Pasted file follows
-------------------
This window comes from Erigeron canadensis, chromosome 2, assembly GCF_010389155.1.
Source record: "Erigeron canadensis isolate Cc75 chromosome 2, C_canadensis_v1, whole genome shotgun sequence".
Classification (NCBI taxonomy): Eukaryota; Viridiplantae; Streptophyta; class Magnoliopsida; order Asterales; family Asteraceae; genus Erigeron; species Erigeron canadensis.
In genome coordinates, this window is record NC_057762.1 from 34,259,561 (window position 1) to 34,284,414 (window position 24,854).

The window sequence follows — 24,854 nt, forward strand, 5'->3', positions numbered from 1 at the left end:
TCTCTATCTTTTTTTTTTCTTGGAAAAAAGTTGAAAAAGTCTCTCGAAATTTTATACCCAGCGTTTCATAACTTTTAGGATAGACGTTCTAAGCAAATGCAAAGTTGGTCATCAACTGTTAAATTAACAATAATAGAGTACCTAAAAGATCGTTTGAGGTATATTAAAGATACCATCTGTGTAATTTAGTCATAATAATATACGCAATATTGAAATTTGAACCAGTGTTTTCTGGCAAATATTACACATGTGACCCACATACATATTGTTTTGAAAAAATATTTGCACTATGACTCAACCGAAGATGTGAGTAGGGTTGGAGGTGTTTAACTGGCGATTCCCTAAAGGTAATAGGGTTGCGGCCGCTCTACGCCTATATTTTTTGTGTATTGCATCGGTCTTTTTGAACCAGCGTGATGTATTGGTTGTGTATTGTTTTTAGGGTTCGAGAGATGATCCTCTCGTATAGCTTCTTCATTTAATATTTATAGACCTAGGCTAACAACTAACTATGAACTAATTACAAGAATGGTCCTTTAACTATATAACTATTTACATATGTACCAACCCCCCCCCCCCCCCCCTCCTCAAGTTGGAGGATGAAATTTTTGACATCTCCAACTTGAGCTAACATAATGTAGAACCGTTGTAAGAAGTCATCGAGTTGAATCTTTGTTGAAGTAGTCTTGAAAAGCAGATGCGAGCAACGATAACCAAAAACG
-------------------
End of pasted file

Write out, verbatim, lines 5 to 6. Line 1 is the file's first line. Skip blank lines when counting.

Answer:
The window sequence follows — 24,854 nt, forward strand, 5'->3', positions numbered from 1 at the left end:
TCTCTATCTTTTTTTTTTCTTGGAAAAAAGTTGAAAAAGTCTCTCGAAATTTTATACCCAGCGTTTCATAACTTTTAGGATAGACGTTCTAAGCAAATGCAAAGTTGGTCATCAACTGTTAAATTAACAATAATAGAGTACCTAAAAGATCGTTTGAGGTATATTAAAGATACCATCTGTGTAATTTAGTCATAATAATATACGCAATATTGAAATTTGAACCAGTGTTTTCTGGCAAATATTACACATGTGACCCACATACATATTGTTTTGAAAAAATATTTGCACTATGACTCAACCGAAGATGTGAGTAGGGTTGGAGGTGTTTAACTGGCGATTCCCTAAAGGTAATAGGGTTGCGGCCGCTCTACGCCTATATTTTTTGTGTATTGCATCGGTCTTTTTGAACCAGCGTGATGTATTGGTTGTGTATTGTTTTTAGGGTTCGAGAGATGATCCTCTCGTATAGCTTCTTCATTTAATATTTATAGACCTAGGCTAACAACTAACTATGAACTAATTACAAGAATGGTCCTTTAACTATATAACTATTTACATATGTACCAACCCCCCCCCCCCCCCCCTCCTCAAGTTGGAGGATGAAATTTTTGACATCTCCAACTTGAGCTAACATAATGTAGAACCGTTGTAAGAAGTCATCGAGTTGAATCTTTGTTGAAGTAGTCTTGAAAAGCAGATGCGAGCAACGATAACCAAAAACG